NEW DELHI (AlertNet) - Up to two million children in the impoverished Himalayan nation of Nepal are at risk of becoming stateless — without country or nationality — if the government approves strict citizenship criteria in its new constitution, U.N. officials warn.
Nepal is emerging from a decade-long civil conflict with Maoist rebels that killed 13,000 people and devastated the economy. After a 2006 peace deal, the monarchy was abolished and a special assembly charged with drafting the country’s first republican constitution.
But U.N. officials say some provisions in the proposed new charter discriminate against the hundreds of thousands of mixed marriages in Nepal by granting children citizenship only if both parents are Nepali.
“As it stands, the rules are extremely restrictive when it comes to transmitting citizenship by descent,” said a senior U.N. official in Kathmandu, who asked to be named.
“It can be one or two million children from these hundreds of thousands of mixed marriages who would be stateless. But it would not just stop there ... the children of these people would also be stateless. It would continue like this for generations.”
If approved, the rules would make Nepal only the second country in the world, after its tiny and remote South Asian neighbour Bhutan, to demand both parents be nationals for a child to gain citizenship.
Furthermore, even if a foreign spouse wishes to take Nepali citizenship, rules dictate they can only be eligible after 15 years of legal residence in Nepal, leaving their children in a protracted state of limbo.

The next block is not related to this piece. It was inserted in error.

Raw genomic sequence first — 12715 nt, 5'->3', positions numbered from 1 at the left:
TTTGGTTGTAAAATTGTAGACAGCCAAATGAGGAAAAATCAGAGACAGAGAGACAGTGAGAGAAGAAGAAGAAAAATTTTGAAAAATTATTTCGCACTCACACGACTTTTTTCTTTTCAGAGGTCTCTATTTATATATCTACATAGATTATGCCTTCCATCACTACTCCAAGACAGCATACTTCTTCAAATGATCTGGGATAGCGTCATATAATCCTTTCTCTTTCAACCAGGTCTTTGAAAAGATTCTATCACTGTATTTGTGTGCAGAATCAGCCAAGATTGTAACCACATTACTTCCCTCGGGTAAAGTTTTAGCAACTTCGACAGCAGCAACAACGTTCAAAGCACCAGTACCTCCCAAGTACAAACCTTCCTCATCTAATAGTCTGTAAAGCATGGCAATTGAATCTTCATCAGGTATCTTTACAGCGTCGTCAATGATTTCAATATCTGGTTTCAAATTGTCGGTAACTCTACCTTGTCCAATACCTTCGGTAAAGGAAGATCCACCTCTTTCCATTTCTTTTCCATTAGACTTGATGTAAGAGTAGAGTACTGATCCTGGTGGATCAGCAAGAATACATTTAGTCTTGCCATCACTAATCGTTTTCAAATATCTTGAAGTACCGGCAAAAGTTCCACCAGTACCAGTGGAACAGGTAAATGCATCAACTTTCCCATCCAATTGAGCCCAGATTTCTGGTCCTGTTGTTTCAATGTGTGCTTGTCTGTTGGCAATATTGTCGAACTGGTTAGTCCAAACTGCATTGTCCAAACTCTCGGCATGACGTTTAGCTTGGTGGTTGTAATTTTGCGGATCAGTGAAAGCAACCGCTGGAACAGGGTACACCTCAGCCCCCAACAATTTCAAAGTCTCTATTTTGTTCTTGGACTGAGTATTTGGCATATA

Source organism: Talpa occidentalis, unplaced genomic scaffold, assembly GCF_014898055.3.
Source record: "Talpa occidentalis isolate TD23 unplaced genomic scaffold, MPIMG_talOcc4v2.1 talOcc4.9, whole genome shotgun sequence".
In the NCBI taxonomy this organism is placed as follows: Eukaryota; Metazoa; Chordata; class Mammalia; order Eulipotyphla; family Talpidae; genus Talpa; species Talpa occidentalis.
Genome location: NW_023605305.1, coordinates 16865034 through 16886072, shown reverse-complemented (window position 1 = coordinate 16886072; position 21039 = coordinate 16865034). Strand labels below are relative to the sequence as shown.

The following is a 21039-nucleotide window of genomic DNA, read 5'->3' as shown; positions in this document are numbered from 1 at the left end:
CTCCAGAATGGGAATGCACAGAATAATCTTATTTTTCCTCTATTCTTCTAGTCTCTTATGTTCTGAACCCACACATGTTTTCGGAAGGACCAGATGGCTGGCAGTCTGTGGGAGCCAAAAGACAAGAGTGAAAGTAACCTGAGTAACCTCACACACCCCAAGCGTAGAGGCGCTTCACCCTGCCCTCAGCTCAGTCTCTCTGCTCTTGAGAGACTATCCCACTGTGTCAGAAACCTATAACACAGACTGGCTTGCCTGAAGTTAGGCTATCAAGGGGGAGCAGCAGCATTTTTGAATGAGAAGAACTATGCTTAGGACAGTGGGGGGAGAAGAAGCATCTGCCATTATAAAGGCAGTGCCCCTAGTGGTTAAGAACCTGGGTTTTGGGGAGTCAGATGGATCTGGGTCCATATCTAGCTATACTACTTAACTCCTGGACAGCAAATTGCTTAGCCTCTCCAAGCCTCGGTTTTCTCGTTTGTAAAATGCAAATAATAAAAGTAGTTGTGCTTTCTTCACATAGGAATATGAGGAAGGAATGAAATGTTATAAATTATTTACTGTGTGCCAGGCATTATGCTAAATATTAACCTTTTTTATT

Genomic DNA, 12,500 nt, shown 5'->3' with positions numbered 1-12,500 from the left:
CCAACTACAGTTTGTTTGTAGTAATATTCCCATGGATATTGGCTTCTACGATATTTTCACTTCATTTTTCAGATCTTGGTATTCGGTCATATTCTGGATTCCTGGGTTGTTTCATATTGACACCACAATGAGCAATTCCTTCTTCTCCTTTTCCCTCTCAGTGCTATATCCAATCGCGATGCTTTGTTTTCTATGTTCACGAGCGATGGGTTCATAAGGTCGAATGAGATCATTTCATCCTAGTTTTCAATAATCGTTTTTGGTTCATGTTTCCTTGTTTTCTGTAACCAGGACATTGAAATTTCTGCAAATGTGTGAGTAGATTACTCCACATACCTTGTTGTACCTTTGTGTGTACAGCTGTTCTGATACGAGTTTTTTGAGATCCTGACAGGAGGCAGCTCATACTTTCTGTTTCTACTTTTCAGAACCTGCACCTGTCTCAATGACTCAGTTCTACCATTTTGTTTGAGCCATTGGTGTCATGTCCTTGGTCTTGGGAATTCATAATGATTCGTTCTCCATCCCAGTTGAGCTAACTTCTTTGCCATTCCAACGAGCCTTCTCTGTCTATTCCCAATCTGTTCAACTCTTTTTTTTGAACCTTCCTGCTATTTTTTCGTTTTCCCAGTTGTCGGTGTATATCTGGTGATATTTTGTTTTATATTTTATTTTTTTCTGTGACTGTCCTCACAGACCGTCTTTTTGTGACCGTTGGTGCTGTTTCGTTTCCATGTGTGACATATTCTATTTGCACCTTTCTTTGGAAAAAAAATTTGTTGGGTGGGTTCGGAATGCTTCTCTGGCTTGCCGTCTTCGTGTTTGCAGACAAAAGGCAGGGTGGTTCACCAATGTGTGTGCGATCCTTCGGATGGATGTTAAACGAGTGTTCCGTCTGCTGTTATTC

With no official documents, children of mixed marriages will have no right to a college education, a passport or driving licence, to land, government pensions, to voting or to participating in elections. They would also face difficulties seeking jobs.
UNHCR will launch a campaign on Thursday to highlight the plight of the world’s up to 15 million statelessness people, to coincide with the 50th anniversary of the 1961 U.N. convention on reducing statelessness.
The convention, of which Nepal is not a signatory, explicitly states in its first article that nations must grant nationality to a person born in its territory who would otherwise be stateless.
Government figures from 1995 estimated there were 800,000 people in Nepal without citizenship certificates, although experts believe more than double this number are now “undocumented.”
Many are women, who have for decades faced restrictive citizenship rules in this conservative, patriarchal country where only men have the right, de facto, to transfer nationality to their children.
Those living in the Terai region — home to nearly half of Nepal’s 28 million people — are most at risk, aid workers say.
The Madheshi people of Terai are similar in language, dress, ethnicity and culture to Indians across the border in the adjacent states of Bihar and Uttar Pradesh. Many migrate from either side to work as farmers or to trade and both peoples share strong family ties, often connected through marriage.
“We want to ensure that the rules relating to citizenship in the new constitution are not going to lead to new cases of statelessness,” said Mark Manly, head of UNHCR’s stateless unit. “If the rules are very restrictive ... then all of a sudden you can have lots of people who are left out.”
Some Nepali politicians have defended the new rules, saying Nepal — a small country boxed in between Asian giants India and China — needs to protect the interests of its people from the growing dominance of others in the region.
“We need to tighten the rules otherwise a small country like ours cannot take the pressure from big neighbours,” said Pradeep Gwayali, a parliamentarian and a member of the panel which recommended the new rules, acknowledging it was to discourage Indians and Chinese from seeking Nepali nationality.
“No one will be stateless and children from mixed marriages can apply for citizenship after 15 years or they can opt for the citizenship of the country of their foreign parent.”
(AlertNet is a global humanitarian news service run by Thomson Reuters Foundation. Visit www.trust.org/alertnet)
Additional reporting by Gopal Sharma in Kathmandu and Emma Batha in London; Editing by Rebekah Curtis and Sonya Hepinstall